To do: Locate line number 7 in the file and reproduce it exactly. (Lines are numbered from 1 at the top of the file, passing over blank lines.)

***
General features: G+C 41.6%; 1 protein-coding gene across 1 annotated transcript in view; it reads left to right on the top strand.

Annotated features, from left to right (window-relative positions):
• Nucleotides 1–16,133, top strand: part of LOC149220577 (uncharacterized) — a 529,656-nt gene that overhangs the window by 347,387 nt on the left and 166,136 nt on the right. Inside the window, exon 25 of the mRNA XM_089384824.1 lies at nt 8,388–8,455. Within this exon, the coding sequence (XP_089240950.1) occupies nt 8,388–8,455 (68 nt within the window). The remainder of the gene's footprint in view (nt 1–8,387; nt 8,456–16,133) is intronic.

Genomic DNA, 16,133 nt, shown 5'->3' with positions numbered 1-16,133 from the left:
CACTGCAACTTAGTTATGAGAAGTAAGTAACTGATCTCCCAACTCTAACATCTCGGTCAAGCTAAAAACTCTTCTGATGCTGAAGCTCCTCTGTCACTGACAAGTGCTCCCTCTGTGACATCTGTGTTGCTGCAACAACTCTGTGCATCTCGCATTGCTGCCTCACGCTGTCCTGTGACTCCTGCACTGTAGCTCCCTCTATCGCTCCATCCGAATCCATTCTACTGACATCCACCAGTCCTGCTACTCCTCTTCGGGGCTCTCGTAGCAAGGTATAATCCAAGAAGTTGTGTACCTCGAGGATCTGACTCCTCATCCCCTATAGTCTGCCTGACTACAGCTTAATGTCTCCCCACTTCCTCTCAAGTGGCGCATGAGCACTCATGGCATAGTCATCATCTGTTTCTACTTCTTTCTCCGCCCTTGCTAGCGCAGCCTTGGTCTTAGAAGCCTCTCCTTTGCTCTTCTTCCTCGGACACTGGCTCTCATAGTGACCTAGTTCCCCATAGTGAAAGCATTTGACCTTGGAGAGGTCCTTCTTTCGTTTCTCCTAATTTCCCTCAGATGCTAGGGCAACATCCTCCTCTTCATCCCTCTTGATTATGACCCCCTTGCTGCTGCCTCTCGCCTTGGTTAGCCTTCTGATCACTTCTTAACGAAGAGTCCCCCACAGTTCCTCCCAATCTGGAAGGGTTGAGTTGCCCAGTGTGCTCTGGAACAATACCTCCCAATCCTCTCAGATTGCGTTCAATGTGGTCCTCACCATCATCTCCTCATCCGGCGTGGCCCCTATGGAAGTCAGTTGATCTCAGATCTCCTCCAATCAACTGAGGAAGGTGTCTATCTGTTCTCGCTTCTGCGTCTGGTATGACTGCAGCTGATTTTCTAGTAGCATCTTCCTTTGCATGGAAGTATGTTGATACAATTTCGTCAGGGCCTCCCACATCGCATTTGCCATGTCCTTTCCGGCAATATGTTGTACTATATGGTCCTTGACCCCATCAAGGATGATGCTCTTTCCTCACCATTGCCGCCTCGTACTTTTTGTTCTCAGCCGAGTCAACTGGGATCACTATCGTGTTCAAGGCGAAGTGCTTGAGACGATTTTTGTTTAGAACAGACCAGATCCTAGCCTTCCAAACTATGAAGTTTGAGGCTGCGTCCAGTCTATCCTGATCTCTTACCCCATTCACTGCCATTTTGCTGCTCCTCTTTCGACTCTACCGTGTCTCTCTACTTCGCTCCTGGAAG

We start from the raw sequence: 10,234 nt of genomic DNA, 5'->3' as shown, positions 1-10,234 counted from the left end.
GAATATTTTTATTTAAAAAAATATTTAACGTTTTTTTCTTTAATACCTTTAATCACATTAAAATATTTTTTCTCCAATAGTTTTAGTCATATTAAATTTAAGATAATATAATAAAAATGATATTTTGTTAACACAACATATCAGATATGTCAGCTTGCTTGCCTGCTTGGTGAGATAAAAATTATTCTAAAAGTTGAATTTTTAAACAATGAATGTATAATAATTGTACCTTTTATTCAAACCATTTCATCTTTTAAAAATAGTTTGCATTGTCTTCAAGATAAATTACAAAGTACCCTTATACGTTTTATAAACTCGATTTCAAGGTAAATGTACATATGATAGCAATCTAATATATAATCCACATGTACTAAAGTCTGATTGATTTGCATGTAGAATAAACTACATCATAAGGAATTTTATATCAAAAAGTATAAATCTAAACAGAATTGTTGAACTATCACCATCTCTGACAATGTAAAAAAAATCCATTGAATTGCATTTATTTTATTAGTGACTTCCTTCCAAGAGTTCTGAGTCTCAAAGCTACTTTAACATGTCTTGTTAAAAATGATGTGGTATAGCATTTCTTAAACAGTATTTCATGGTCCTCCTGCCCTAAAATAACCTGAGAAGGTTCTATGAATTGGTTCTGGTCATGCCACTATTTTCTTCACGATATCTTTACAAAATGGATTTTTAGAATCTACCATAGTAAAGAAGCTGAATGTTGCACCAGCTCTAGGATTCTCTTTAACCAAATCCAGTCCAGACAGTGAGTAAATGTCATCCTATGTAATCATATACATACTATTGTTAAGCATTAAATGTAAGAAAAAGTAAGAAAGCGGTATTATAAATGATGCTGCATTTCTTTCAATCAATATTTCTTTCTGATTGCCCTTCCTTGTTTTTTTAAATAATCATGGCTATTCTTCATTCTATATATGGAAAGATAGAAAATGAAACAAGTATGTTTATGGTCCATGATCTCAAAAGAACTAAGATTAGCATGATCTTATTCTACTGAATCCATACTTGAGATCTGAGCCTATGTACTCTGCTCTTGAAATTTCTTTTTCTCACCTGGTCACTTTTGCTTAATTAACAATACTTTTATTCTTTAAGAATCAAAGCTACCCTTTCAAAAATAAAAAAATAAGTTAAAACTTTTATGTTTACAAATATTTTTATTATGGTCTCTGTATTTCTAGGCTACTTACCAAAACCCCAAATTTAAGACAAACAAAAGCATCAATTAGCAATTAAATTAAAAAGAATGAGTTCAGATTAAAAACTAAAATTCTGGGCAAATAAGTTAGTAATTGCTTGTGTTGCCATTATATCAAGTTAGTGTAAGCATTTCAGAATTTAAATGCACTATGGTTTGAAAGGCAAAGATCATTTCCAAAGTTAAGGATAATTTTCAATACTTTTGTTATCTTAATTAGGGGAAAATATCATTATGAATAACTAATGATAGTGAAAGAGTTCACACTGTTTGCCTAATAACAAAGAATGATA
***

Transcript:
GAATATTTTTATTTAAAAAAATATTTAACGTTTTTTTCTTTAATACCTTTAATCACATTAAAATATTTTTTCTCCAATAGTTTTAGTCATATTAAATTTAAGATAATATAATAAAAATGATATTTTGTTAACACAACATATCAGATATGTCAGCTTGCTTGCCTGCTTGGTGAGATAAAAATTATTCTAAAAGTTGAATTTTTAAACAATGAATGTATAATAATTGTACCTTTTATTCAAACCATTTCATCTTTTAAAAATAGTTTGCATTGTCTTCAAGATAAATTACAAAGTACCCTTATACGTTTTATAAACTCGATTTCAAGGTAAATGTACATATGATAGCAATCTAATATATAATCCACATGTACTAAAGTCTGATTGATTTGCATGTAGAATAAACTACATCATAAGGAATTTTATATCAAAAAGTATAAATCTAAACAGAATTGTTGAACTATCACCATCTCTGACAATGTAAAAAAAATCCATTGAATTGCATTTATTTTATTAGTGACTTCCTTCCAAGAGTTCTGAGTCTCAAAGCTACTTTAACATGTCTTGTTAAAAATGATGTGGTATAGCATTTCTTAAACAGTATTTCATGGTCCTCCTGCCCTAAAATAACCTGAGAAGGTTCTATGAATTGGTTCTGGTCATGCCACTATTTTCTTCACGATATCTTTACAAAATGGATTTTTAGAATCTACCATAGTAAAGAAGCTGAATGTTGCACCAGCTCTAGGATTCTCTTTAACCAAATCCAGTCCAGACAGTGAGTAAATGTCATCCTATGTAATCATATACATACTATTGTTAAGCATTAAATGTAAGAAAAAGTAAGAAAGCGGTATTATAAATGATGCTGCATTTCTTTCAATCAATATTTCTTTCTGATTGCCCTTCCTTGTTTTTTTAAATAATCATGGCTATTCTTCATTCTATATATGGAAAGATAGAAAATGAAACAAGTATGTTTATGGTCCATGATCTCAAAAGAACTAAGATTAGCATGATCTTATTCTACTGAATCCATACTTGAGATCTGAGCCTATGTACTCTGCTCTTGAAATTTCTTTTTCTCACCTGGTCACTTTTGCTTAATTAACAATACTTTTATTCTTTAAGAATCAAAGCTACCCTTTCAAAAATAAAAAAATAAGTTAAAACTTTTATGTTTACAAATATTTTTATTATGGTCTCTGTATTTCTAGGCTACTTACCAAAACCCCAAATTTAAGACAAACAAAAGCATCAATTAGCAATTAAATTAAAAAGAATGAGTTCAGATTAAAAACTAAAATTCTGGGCAAATAAGTTAGTAATTGCTTGTGTTGCCATTATATCAAGTTAGTGTAAGCATTTCAGAATTTAAATGCACTATGGTTTGAAAGGCAAAGATCATTTCCAAAGTTAAGGATAATTTTCAATACTTTTGTTATCTTAATTAGGGGAAAATATCATTATGAATAACTAATGATAGTGAAAGAGTTCACACTGTTTGCCTAATAACAAAGAATGATA